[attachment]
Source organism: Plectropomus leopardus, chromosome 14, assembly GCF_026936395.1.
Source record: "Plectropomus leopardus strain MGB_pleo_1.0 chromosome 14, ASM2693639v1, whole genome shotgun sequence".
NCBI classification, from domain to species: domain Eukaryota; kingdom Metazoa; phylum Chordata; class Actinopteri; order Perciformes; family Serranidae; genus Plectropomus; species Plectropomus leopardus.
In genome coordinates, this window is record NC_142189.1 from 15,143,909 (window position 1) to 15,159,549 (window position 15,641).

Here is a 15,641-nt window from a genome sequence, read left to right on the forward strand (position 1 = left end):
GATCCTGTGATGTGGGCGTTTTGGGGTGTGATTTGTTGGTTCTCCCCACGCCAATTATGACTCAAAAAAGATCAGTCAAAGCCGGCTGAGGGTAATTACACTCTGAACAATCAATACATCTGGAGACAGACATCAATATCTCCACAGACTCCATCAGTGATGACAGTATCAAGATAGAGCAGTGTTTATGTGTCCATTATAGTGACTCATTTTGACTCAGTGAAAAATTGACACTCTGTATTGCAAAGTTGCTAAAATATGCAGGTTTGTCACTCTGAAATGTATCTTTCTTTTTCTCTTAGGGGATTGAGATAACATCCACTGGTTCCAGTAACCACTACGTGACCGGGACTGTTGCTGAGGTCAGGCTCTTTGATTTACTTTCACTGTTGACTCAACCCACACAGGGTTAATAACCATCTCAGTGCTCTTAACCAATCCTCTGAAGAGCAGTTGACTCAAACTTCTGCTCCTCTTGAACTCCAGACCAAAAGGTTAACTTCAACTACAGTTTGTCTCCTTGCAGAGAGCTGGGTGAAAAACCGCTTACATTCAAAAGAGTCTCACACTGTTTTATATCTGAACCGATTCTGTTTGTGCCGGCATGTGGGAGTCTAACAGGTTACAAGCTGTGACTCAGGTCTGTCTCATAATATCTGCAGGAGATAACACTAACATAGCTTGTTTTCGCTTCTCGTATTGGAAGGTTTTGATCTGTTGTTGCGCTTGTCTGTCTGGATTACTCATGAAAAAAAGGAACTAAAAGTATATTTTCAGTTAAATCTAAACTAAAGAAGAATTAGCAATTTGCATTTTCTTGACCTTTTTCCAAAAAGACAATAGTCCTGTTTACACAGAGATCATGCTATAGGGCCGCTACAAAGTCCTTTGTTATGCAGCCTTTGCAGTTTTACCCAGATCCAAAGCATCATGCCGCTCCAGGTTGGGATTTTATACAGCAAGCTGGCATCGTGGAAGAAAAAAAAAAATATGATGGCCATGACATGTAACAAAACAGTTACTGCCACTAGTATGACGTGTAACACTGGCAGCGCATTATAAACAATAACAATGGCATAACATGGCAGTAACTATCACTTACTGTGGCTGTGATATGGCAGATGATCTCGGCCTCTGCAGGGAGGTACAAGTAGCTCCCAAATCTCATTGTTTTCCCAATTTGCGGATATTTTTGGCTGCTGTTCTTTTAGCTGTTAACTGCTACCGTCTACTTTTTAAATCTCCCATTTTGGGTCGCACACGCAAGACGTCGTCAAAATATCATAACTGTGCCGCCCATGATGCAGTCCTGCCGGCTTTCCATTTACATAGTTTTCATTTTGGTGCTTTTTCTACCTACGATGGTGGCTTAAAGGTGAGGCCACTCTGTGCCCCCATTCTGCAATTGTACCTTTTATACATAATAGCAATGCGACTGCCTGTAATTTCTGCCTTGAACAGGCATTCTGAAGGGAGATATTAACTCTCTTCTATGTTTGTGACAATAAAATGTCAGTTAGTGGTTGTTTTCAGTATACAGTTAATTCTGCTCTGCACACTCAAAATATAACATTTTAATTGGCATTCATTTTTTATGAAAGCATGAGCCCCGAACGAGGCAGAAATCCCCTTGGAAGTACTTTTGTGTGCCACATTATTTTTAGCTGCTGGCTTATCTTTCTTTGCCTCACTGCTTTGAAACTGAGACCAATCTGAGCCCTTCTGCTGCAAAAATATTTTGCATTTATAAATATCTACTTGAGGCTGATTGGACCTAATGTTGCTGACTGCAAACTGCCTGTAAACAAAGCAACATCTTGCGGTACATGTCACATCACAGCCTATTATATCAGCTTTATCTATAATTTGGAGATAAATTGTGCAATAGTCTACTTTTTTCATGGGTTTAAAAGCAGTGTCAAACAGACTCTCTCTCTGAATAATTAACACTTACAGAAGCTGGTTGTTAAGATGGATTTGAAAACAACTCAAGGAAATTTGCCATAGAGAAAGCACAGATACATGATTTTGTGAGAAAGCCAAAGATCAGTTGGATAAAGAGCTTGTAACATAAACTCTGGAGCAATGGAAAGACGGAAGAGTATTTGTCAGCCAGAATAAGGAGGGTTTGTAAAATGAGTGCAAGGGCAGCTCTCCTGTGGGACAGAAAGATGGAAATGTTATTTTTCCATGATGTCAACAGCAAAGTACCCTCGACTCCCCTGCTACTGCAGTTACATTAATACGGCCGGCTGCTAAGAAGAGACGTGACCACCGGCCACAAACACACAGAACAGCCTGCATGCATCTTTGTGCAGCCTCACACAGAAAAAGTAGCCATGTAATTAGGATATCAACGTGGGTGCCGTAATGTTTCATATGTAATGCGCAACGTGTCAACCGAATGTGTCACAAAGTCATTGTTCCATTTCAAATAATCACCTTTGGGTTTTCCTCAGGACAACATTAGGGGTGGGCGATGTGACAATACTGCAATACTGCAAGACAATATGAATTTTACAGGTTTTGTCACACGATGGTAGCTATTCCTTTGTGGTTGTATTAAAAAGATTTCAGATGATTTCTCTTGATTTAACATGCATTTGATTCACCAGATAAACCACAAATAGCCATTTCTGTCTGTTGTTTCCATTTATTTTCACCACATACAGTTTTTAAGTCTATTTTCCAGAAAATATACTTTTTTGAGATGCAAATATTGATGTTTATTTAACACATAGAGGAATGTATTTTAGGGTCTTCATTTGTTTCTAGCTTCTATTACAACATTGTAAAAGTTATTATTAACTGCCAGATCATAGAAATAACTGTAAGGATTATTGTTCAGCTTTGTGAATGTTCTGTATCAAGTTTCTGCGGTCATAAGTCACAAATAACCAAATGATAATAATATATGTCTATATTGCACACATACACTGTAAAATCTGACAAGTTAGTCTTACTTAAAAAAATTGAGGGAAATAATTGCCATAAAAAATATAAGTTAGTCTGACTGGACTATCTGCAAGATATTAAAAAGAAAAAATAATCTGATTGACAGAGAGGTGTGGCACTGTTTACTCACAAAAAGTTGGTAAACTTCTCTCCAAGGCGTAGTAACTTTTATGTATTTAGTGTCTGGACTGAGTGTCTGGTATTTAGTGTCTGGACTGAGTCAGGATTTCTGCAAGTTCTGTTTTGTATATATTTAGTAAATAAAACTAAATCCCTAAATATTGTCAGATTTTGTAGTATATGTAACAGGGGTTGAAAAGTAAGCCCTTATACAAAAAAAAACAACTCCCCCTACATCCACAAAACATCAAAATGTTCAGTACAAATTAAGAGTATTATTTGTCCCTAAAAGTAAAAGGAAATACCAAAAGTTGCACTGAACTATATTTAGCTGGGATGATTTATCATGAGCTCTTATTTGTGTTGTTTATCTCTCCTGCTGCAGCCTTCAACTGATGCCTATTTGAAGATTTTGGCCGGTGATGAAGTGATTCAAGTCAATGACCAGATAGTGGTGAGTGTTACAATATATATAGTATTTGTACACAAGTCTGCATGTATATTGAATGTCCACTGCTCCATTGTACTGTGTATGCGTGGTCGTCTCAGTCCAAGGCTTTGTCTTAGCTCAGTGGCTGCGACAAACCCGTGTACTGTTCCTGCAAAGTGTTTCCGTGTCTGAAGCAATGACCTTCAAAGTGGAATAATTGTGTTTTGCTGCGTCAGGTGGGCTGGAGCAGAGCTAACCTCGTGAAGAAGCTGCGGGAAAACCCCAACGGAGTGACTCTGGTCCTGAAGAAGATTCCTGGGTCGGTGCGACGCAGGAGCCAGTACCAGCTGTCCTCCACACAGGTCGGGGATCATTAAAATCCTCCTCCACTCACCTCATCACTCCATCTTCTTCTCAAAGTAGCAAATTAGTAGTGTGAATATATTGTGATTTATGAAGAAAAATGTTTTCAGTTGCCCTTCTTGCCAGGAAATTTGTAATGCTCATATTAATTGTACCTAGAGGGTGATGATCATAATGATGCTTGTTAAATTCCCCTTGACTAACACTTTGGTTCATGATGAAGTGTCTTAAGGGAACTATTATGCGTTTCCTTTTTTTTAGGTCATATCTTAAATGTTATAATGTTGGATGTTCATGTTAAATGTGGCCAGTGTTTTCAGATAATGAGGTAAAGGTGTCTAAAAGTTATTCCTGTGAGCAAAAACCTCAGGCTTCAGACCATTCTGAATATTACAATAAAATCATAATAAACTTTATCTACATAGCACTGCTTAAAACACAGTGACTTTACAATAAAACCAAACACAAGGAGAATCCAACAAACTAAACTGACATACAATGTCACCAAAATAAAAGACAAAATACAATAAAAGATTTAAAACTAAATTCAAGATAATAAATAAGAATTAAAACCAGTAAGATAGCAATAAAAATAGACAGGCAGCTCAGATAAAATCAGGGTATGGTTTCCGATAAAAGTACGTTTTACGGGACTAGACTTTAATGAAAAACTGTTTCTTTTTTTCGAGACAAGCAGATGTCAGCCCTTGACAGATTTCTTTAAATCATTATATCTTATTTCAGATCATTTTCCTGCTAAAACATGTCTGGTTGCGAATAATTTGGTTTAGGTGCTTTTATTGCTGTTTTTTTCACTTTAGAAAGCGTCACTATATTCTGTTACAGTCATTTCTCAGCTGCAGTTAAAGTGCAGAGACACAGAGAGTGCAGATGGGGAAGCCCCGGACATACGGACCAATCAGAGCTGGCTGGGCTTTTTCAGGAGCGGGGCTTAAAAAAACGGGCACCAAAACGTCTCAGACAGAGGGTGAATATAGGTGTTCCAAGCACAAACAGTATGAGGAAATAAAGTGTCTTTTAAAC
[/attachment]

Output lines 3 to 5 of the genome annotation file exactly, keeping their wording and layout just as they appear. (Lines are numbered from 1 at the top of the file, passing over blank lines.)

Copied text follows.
NCBI classification, from domain to species: domain Eukaryota; kingdom Metazoa; phylum Chordata; class Actinopteri; order Perciformes; family Serranidae; genus Plectropomus; species Plectropomus leopardus.
In genome coordinates, this window is record NC_142189.1 from 15,143,909 (window position 1) to 15,159,549 (window position 15,641).

Here is a 15,641-nt window from a genome sequence, read left to right on the forward strand (position 1 = left end):